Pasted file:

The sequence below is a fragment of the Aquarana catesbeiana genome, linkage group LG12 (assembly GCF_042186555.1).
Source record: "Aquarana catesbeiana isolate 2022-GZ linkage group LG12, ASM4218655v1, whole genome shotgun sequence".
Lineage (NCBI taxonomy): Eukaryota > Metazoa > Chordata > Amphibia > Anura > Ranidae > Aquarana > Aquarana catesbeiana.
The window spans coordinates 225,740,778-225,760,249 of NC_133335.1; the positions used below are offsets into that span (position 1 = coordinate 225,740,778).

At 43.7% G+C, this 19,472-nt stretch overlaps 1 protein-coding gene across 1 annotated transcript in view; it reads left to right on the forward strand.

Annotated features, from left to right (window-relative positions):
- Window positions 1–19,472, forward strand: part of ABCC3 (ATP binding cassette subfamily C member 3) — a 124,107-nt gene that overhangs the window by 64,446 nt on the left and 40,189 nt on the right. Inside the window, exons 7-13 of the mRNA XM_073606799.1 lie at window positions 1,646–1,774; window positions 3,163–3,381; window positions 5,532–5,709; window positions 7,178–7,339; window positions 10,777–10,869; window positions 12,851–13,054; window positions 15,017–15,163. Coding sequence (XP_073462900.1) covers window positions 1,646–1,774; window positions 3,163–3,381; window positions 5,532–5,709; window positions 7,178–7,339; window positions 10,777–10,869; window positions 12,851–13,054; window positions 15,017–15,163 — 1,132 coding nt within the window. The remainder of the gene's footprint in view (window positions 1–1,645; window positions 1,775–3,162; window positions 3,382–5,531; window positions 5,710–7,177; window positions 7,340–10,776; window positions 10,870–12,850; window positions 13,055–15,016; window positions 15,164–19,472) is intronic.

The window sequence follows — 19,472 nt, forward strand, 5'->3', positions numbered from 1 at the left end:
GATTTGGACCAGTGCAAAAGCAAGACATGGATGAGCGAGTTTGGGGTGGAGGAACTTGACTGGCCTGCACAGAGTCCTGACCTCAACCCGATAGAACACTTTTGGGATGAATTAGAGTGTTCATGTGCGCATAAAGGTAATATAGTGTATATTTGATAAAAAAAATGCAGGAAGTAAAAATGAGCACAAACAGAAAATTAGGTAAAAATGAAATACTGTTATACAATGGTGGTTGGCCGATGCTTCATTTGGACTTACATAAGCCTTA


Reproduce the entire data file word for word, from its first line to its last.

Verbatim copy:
The sequence below is a fragment of the Aquarana catesbeiana genome, linkage group LG12 (assembly GCF_042186555.1).
Source record: "Aquarana catesbeiana isolate 2022-GZ linkage group LG12, ASM4218655v1, whole genome shotgun sequence".
Lineage (NCBI taxonomy): Eukaryota > Metazoa > Chordata > Amphibia > Anura > Ranidae > Aquarana > Aquarana catesbeiana.
The window spans coordinates 225,740,778-225,760,249 of NC_133335.1; the positions used below are offsets into that span (position 1 = coordinate 225,740,778).

At 43.7% G+C, this 19,472-nt stretch overlaps 1 protein-coding gene across 1 annotated transcript in view; it reads left to right on the forward strand.

Annotated features, from left to right (window-relative positions):
- Window positions 1–19,472, forward strand: part of ABCC3 (ATP binding cassette subfamily C member 3) — a 124,107-nt gene that overhangs the window by 64,446 nt on the left and 40,189 nt on the right. Inside the window, exons 7-13 of the mRNA XM_073606799.1 lie at window positions 1,646–1,774; window positions 3,163–3,381; window positions 5,532–5,709; window positions 7,178–7,339; window positions 10,777–10,869; window positions 12,851–13,054; window positions 15,017–15,163. Coding sequence (XP_073462900.1) covers window positions 1,646–1,774; window positions 3,163–3,381; window positions 5,532–5,709; window positions 7,178–7,339; window positions 10,777–10,869; window positions 12,851–13,054; window positions 15,017–15,163 — 1,132 coding nt within the window. The remainder of the gene's footprint in view (window positions 1–1,645; window positions 1,775–3,162; window positions 3,382–5,531; window positions 5,710–7,177; window positions 7,340–10,776; window positions 10,870–12,850; window positions 13,055–15,016; window positions 15,164–19,472) is intronic.

The window sequence follows — 19,472 nt, forward strand, 5'->3', positions numbered from 1 at the left end:
GATTTGGACCAGTGCAAAAGCAAGACATGGATGAGCGAGTTTGGGGTGGAGGAACTTGACTGGCCTGCACAGAGTCCTGACCTCAACCCGATAGAACACTTTTGGGATGAATTAGAGTGTTCATGTGCGCATAAAGGTAATATAGTGTATATTTGATAAAAAAAATGCAGGAAGTAAAAATGAGCACAAACAGAAAATTAGGTAAAAATGAAATACTGTTATACAATGGTGGTTGGCCGATGCTTCATTTGGACTTACATAAGCCTTA